Peter Murphy: Yes, and it was interesting because I think we had Sean do great work in terms of the client survey and it made us think about it. And I think I spoke to you about whether we were going to say jumping the gun, going with Sean or the like. We decided that we both liked his company. Likewise, he had an understanding of the business. I remember we’re sitting down having lunch to thank him for the client survey work, and we just threw out the idea about a Chair and having been involved with you for ages, understood it (the Advisory Board process). And he said it’d be a good idea, so we asked if he could set it up and he very well couldn’t say no!
I think I said to him, ‘What do you look for when you’re going to take on a Chair?’ Sean said, ‘People that are likely to do interesting things.’ We went through all this at this lunch and knowing we’d only have a Chair on the Advisory Board, so we asked would he be interested and he was! And it’s been really good because with some people, even if they do want to commit, they don’t have the time commitment and we weren’t sure of that, but it hasn’t been like that and it’s meant a lot to us.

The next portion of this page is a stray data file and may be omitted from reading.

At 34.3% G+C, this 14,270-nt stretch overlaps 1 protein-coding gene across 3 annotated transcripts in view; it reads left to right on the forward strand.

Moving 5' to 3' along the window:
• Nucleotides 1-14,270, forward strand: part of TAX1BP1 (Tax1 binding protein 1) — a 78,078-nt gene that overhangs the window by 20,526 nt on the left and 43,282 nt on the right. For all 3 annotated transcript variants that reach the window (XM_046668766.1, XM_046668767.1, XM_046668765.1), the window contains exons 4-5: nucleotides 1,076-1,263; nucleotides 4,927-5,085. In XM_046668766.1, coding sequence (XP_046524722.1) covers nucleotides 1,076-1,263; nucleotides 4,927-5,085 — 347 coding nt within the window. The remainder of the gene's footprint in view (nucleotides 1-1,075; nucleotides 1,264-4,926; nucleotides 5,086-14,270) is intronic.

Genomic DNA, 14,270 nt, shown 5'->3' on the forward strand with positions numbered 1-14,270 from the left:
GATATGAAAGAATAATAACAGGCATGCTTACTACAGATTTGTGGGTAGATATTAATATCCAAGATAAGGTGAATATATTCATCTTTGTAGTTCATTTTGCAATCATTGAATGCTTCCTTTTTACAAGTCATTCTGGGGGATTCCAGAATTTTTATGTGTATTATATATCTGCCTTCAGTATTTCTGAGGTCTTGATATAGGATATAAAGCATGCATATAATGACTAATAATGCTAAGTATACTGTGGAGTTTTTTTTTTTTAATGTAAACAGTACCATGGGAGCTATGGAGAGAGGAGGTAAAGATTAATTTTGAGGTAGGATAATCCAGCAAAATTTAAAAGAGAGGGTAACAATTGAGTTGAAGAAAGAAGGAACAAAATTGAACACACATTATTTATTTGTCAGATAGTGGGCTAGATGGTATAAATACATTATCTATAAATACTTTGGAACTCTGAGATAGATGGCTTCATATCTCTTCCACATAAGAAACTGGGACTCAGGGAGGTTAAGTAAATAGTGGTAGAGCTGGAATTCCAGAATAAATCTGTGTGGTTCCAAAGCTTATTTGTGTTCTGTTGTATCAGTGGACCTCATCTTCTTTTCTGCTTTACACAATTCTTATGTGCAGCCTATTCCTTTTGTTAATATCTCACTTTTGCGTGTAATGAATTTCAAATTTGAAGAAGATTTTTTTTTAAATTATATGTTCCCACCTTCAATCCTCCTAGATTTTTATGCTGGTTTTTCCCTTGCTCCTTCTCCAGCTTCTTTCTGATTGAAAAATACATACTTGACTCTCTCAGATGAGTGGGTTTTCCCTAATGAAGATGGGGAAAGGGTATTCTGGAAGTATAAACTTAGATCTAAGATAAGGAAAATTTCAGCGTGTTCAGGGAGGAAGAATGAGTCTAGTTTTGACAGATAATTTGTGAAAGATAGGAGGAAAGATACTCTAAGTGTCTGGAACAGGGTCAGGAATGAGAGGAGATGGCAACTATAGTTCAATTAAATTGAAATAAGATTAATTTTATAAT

Louise Broekman: That’s great, and you can see how it’s a journey too. It evolved over time and meeting you where you are and then bringing you on that journey of making it formal when it’s ready. Can I just ask you, as a business owner Peter, what suggestions would you have or tips for other business owners and organisations considering whether an Advisory Board is right for them?